What Is A Cut Crease? Everything You Need To Know + A 5-Step Guide From Makeup Artists

mbg Editorial Assistant By Jamie Schneider
mbg Editorial Assistant
Jamie Schneider is the Editorial Assistant at mindbodygreen with a B.A. in Organizational Studies and English from the University of Michigan. She's previously written for Coveteur, The Chill Times, and Wyld Skincare.
Cut crease eyeshadow with eyeliner
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Of all the bold, dramatic eye makeup looks, a cut crease certainly ranks high on the list, right beside immaculate winged liner and a moody, smoky eye. For those new to the game, though, don't file it under the unthinkable—it's not so difficult to achieve this stunning beat. Better yet: Master the technique, and it looks downright professional. 

Here's everything you need to know about the famed cut crease: what is it, how to do it, and who it suits best. 

What is a cut crease?

Essentially, it's just how it sounds: You're using shadow to "cut" into the crease of your eyelid. It yields a dramatic contrast, which can exaggerate the shape of your eye and make the eyelids stand out. "It's just basically a very drastic play on shadow and light," says celebrity makeup artist A.J. Crimson.

That said, it's perfect for those looking to define their lids and separate them from the brow bone; although, you can play around with different outlines to achieve the exact shape you're looking for. "You can elongate a cut crease, you can make it more round, you can manipulate it in so many different ways to get the effect that you want out of it," Crimson adds.

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How to create a cut crease. 

Full disclosure: Even some of the most seasoned makeup artists battle with the precise cut crease. It takes practice! Time! Skill! But the end result, striking and razor-sharp, is well worth the lift. Here's what you'll need:

  • Angled brush
  • Stiff concealer brush
  • Eye primer or lighter shade of concealer (Either works.) 
  • Eyeshadow (You can choose whichever shade you please, as long as you have some sort of deeper hue for the cut crease and a lighter shade for the lid.) 

Then follow these five steps: 

  1. Paint your primer or concealer all over the eyelid: "You do want something that will dry down and not be too creamy," says Crimson. Especially if you have oily eyelids already, you don't want your product to budge.
  2. Next, take your angled brush and fill in the natural curve of your crease with a deeper shadow. You can place a spoon over your eye to help you get that perfect arch (like this makeup artist's viral hack), or you can even snag a crease adhesive to help guide the process (here's a set with multiple pieces for a few eye shapes).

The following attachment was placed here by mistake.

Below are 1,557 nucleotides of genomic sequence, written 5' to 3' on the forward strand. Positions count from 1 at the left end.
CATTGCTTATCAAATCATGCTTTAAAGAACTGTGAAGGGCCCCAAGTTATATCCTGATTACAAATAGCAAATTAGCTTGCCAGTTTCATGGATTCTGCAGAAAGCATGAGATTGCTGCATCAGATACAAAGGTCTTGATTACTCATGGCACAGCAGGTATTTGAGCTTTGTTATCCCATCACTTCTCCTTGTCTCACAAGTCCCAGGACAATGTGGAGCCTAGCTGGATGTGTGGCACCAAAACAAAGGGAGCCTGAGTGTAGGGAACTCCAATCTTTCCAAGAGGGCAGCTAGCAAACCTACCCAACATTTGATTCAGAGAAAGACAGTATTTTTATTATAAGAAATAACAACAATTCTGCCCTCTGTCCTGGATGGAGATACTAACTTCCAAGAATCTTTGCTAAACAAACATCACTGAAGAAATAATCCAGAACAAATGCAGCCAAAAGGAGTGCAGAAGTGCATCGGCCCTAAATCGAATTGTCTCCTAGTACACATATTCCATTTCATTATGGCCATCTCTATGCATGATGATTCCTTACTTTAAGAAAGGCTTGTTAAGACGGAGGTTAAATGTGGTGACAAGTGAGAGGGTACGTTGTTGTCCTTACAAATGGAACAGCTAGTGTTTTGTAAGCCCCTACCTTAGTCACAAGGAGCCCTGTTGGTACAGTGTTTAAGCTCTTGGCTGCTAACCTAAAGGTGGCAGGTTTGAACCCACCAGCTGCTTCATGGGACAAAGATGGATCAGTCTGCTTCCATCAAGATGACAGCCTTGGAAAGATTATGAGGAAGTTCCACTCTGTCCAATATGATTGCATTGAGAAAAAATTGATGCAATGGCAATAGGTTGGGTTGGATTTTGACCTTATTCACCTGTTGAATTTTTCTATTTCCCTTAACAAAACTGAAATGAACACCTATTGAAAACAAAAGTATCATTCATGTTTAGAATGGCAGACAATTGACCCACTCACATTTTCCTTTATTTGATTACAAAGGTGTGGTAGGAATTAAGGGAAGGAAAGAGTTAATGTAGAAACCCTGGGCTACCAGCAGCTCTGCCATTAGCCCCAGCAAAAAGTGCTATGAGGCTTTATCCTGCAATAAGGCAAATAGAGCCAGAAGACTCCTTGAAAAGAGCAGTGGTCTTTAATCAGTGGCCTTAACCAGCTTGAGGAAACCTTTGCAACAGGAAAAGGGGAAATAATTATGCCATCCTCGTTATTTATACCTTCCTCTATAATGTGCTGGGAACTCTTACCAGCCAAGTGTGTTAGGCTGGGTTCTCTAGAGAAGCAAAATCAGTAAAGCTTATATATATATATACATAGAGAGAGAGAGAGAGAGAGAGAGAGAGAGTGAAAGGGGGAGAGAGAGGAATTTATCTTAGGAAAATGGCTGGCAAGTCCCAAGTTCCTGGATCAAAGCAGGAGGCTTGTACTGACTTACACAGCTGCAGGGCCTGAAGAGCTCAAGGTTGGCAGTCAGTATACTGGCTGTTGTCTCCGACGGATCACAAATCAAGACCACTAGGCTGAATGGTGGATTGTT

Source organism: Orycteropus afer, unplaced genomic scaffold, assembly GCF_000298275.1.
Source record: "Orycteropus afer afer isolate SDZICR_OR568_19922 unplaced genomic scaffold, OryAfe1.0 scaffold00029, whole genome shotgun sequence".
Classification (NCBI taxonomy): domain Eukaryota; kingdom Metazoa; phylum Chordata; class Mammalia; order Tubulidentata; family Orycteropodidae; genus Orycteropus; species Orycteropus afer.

3. After "cutting" into your crease with the darker shadow, you should have this drastic side-by-side of shadow and light. Crimson then suggests going back in with an "in-between" shade to slightly blend the two together. "Only concentrate on the crease and that gradation of color from the outer corners, in," he says. You still want to keep that stark contrast between the crease and the lid, but you can blend multiple colors on the crease line. 
  4. Next, you can apply a lighter shadow on the lid, or keep a matte look with the concealer alone (you can apply more concealer on the lid as well if you need to clean up the area a bit). 
  5. Finally, take your eyeliner of choice (gel, felt tip, etc.) and line your upper lash line. Many like to flick out a sharp wing, as it looks extra graphic when paired with a cut crease. 

Who should do a cut crease?

"The good thing about it is literally every single eye can have a cut crease," says Savannah St. Jean, makeup artist and owner of Savannah Rae Beauty. That is, anyone can create this striking beat, no matter your eye shape. The finished product may look a bit different, as everyone's natural crease falls in various areas on the lid (some even lift at the corners, which creates more of a winged effect). 

Although, both St. Jean and Crimson note that this look was practically made for those with hooded eyes. Says Crimson, "If you have a hooded eye, you can create the illusion that you have more of a lid and a separate brow bone." You're quite literally carving your own crease here and offering more definition. "It gives [hooded eyes] more of a crease where they wouldn't have it before," Crimson adds. 

If you do have hooded eyes, though, you'll want to make sure to keep your eyes open, looking straight-on at the mirror the entire time (when you apply makeup on closed lids it's not too accurate, as the hood will smudge your progress once you blink those eyes open). When you apply that first coat of primer or concealer, perhaps go over your natural crease line and extend to wherever you want your faux "crease" to begin. Then resume with the rest of the above steps, using your new carved crease as your baseline.

The takeaway.

With a cut crease, you're basically carving into the lid and defining your crease—wherever you want it to begin. And for what it's worth: Anyone can achieve this dramatic, dolled-up look, as long as you're hoping to pronounce and accentuate your eye shape. A little practice, and you'll have professional-looking lids.

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